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More London GPs sign up to unplanned admissions DES

A slightly larger proportion of London practices have signed up to do the DES for avoiding unplanned admissions than colleagues in the north, Midlands and East.

In total, 93% of London practices have taken on the enhanced service that is worth £20,400 to the average practice, compared with 89% in other areas previously reporting take up figures.

The average take-up across England now stands at 90%, with the south of England area team yet to report, leaving one-in-10 practices still turning their back to the associated workload of the DES but paying the price by taking a huge cut to their income.

GPC deputy chair Dr Richard Vautrey said the take-up figures were in line with expectations but a bit higher than what is common for other enhanced services, likely because of the substantial financial value to practices.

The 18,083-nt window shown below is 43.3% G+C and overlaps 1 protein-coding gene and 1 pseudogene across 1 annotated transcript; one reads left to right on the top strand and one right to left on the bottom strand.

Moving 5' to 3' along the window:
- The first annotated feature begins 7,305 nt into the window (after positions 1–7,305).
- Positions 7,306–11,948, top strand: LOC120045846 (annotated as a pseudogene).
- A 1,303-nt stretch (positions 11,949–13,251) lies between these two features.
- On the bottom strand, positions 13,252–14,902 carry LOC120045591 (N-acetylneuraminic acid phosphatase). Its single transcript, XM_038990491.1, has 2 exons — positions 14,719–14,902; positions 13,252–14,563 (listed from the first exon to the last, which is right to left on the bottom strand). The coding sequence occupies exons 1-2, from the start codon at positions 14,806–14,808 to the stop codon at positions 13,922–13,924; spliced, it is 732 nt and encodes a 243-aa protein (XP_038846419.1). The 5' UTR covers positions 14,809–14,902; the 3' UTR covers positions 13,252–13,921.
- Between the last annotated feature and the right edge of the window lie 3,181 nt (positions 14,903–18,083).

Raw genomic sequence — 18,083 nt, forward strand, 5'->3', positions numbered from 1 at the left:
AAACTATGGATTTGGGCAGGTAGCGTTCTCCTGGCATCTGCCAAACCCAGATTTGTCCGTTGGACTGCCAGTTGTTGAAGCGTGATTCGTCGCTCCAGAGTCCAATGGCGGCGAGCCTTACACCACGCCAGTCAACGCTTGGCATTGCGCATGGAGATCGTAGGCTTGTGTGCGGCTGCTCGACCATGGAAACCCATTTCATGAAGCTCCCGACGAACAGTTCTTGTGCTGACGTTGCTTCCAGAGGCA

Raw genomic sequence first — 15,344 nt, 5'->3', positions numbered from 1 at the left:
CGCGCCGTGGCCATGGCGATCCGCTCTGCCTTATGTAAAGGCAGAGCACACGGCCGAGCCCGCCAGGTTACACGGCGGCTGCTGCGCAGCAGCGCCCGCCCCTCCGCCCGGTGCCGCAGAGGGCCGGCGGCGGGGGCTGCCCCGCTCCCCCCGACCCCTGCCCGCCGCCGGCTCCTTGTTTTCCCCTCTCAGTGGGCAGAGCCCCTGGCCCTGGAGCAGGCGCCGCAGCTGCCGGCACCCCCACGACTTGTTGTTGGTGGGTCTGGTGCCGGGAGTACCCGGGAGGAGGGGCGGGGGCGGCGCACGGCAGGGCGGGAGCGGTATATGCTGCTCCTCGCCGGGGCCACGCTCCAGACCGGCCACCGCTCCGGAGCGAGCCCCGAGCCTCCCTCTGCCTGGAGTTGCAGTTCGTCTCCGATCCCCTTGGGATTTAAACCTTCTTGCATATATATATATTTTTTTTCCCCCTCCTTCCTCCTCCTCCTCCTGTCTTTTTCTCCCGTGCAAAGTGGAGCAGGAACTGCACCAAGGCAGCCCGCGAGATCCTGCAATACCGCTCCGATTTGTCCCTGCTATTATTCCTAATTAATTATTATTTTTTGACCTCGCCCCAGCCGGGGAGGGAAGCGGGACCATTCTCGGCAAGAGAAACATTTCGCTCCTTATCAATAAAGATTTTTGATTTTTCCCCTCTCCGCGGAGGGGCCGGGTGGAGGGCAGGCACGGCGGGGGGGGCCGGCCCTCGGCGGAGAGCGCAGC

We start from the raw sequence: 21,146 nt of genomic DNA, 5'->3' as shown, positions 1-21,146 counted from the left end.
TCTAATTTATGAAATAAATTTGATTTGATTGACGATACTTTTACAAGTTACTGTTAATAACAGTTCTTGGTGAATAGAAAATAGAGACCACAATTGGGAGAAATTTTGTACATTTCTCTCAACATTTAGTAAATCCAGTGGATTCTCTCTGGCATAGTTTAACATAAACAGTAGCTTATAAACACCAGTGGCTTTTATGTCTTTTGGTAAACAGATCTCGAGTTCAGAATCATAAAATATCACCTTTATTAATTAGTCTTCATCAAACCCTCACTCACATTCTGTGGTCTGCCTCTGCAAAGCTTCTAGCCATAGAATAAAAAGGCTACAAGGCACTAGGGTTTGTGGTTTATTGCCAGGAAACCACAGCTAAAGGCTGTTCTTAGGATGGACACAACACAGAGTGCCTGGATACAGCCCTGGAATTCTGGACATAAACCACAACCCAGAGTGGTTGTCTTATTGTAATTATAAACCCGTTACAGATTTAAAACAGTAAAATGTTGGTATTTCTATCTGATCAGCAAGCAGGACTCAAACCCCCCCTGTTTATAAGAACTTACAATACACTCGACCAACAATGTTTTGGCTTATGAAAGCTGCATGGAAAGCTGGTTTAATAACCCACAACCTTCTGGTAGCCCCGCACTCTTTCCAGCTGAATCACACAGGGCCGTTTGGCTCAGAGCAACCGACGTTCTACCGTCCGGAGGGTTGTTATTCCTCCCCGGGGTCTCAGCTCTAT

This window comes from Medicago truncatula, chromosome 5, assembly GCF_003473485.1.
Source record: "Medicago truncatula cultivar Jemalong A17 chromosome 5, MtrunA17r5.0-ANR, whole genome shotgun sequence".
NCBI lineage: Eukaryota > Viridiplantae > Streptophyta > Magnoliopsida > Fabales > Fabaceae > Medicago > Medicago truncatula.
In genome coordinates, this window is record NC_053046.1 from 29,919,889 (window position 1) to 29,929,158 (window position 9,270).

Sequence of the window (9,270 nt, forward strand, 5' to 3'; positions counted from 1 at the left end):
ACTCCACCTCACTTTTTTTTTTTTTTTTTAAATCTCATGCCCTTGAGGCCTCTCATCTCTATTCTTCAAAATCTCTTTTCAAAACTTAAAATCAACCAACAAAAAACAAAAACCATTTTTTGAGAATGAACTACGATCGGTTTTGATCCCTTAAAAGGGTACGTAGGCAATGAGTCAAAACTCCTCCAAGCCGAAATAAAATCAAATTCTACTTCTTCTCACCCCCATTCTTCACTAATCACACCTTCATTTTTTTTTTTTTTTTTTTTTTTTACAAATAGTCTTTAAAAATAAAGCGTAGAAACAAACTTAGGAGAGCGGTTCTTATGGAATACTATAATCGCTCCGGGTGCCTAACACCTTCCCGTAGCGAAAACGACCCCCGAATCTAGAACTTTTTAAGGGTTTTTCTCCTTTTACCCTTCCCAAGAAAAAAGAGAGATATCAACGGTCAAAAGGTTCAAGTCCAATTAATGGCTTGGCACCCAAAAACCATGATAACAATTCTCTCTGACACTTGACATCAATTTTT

He said: ‘I think that is in line with what we would anticipate. I think if you look at the take up of previous enhanced services it is often much lower than that but this is a significant resource that practices can ill afford to lose. Even with the additional workload that it will bring, they need every penny to actually ensure that the practice remains stable and can provide services on an ongoing basis.’

Although it would depend on the size of the practices that have scorned the DES, this could mean that some 10% of the GP funding which was released by shrinking QOF by 40% for this year’s contract – possibly equating to some £20m – could potentially be lost to general practice.

Asked what would happen to the money, NHS England said area teams could use it to fund primary care services in general. A spokesperson said: ‘Any money not spent on the unplanned admissions DES will remain available for area teams to use to commission primary care.’

Dr Vautrey said that money not being spent is ‘always a risk’ with enhanced services but that the important thing is for NHS England to ensure that ‘every single pound’ of the savings made is spent on general practice and ‘not just handed back to the Treasury’.

He added: ‘It is a concern. When we have got so little funding for general practice a loss of anything is unacceptable and we need to ensure that the monies that have been identified for general practice is used for general practice. What we need is additional money. What we can’t afford is to lose the limited resource that we have got.’